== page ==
Third, they become consciously educated. They know what they should know but have a tough time doing it. They have to think like a baby, "place one foot out front, land on the heel, then roll the foot forward, select the other foot, etc."
Finally, they become unconsciously educated. That is, they no longer need to think about exactly what to do. They have practiced it so much and have met with success so often; it is as natural as walking or breathing air.
Changing your behavior is a choice
"Much like waking up an hour earlier to go for a run, leaving your smartphone in the next room during dinner, or facing a disagreement head-on, choosing to change separates those creating the life they want and those who just live."
A great salesperson who has been properly trained doesn’t have to consciously think, “OK, I’m going to go up and greet this guy with Welcome, walk past him at a 45-degree angle, wait for a minute or two for him to get the lay of the land, then I’ll return and engage.”
Instead, they just do it because they trust their body and unconscious mind will choose the right words, timing, body position, and emotions to make the sale.
The concept of the proper way how to make a sale has become a part of their way of thinking.
Now don’t get confused with the employee who just "wings" it and says the same thing over and over again – that’s not what we’re talking about. That’s just plain laziness!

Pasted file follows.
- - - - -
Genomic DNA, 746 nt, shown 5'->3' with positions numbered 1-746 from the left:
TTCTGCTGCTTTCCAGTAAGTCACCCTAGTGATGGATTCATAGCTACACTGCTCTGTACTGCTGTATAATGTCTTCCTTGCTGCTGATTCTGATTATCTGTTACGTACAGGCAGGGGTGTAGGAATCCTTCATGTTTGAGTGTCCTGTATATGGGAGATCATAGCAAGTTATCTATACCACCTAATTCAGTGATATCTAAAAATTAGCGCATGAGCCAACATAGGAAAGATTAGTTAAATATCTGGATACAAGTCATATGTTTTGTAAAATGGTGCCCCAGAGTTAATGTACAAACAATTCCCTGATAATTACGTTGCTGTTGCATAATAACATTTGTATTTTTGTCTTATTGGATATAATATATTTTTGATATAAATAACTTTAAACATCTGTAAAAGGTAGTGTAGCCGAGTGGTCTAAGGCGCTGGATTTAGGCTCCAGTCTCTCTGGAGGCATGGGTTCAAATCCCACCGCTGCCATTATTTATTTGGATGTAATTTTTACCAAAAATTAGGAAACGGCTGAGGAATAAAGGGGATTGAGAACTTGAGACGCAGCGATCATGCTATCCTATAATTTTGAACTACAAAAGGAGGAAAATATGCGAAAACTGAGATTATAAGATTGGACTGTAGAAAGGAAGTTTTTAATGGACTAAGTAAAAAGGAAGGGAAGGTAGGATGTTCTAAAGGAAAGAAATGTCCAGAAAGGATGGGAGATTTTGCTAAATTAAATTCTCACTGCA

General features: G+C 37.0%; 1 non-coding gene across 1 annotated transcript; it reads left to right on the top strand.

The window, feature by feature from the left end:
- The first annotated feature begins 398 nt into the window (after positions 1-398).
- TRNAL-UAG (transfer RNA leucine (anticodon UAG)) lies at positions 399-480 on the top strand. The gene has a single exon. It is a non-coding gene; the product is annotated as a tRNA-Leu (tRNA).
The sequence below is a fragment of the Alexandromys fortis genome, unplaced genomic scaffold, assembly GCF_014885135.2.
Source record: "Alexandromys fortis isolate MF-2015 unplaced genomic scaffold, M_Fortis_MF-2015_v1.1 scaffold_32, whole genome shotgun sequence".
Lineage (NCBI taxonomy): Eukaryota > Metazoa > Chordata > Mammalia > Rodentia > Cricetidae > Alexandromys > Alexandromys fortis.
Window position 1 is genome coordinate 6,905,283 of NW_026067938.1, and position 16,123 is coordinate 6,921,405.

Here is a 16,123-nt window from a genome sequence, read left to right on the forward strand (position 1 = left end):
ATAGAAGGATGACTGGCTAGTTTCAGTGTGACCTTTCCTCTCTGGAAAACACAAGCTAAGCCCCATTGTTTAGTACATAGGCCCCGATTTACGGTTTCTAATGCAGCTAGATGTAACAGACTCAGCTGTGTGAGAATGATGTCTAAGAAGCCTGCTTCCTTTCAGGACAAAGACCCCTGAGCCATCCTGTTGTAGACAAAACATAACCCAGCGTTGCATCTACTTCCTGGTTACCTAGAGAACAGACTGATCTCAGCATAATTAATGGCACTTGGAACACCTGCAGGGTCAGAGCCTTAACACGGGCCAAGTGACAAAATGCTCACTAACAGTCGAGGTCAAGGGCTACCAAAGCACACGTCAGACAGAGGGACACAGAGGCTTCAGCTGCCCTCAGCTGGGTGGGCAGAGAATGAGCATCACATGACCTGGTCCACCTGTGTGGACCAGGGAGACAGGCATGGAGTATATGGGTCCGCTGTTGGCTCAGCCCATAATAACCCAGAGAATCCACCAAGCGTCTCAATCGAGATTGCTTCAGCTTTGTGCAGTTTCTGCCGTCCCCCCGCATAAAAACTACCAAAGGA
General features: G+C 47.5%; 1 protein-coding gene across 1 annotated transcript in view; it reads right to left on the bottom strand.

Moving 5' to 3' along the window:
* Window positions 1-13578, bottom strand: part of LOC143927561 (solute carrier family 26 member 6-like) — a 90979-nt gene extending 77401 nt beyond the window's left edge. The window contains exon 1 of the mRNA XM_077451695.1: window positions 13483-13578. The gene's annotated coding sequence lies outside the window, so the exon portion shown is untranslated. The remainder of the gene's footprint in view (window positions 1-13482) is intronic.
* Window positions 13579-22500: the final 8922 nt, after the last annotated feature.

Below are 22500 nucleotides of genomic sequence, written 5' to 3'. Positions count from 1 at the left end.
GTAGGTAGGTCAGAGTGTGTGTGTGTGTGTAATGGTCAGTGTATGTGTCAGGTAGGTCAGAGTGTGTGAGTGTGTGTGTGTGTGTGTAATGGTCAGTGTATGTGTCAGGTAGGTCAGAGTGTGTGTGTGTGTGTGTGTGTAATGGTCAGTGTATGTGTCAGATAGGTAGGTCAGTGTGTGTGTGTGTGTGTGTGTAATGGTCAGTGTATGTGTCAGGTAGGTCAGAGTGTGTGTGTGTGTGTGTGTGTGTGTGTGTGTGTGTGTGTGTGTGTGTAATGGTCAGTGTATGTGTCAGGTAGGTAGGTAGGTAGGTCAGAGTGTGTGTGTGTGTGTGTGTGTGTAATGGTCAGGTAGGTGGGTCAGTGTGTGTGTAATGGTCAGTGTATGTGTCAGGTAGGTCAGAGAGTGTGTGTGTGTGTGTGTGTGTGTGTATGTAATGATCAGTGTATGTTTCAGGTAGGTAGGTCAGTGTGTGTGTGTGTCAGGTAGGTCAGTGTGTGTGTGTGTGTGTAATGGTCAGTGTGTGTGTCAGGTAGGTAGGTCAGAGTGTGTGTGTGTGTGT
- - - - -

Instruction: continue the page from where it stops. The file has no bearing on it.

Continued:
- They are not engaged,
- They aren’t curious about the other person,
- And they just want to ultimately get by without having to think.
How to become a great salesperson
"The difference between great salespeople and posers is the amount and consistency of practice on the sales floor."
You must practice consistently to reach your goal and become something better than you already are. Just like any great performer, from Michael Jackson to Lady Gaga, your success comes from consistent practice.
Knowing what to do (or not do) is only a part of it. The real training is within your head.
Think of all the times people go on a diet with the best intentions on January 1, only to abandon it with a fresh-baked croissant on January 10.
Until you change your subconscious, your real operating system, you’ll stammer and start but usually return to the old, the familiar.
That’s because repetition is what is most needed to change, not the knowledge, but the, again and again, practice to do it without having to think about it.
As new behaviors are learned, the old familiar will cling and claw its way to stay in control, and that moment is the moment of truth.
Are you willing to push past that to the other side, where you will unconsciously be educated?
See also: How to Approach a Customer
Practice and consistency
You have to put into practice whatever you learn consistently – it’s true for basketball, writing, and selling.
And let’s put a finer point on it…
In a world where ever-more-powerful technology and automation are putting people out of work, you have a choice as a human being to either be redundant and replaced or renewed and retained.
If you don’t master the soft skills, the tools for self-expression with the discipline of self-improvement, your abilities for social connection will atrophy.
Then where will you be? Nowhere...
Take this fact and get leverage on yourself.
Take bite-sized steps to change your behavior.
Consistently practice and repeat until you can do it without thinking. Once you’re happy with your results, go even further until you can teach it verbatim.
When you do that, you become more valuable, your sales goals are doable, your hard work pays off, and you look around later and say, that was easy.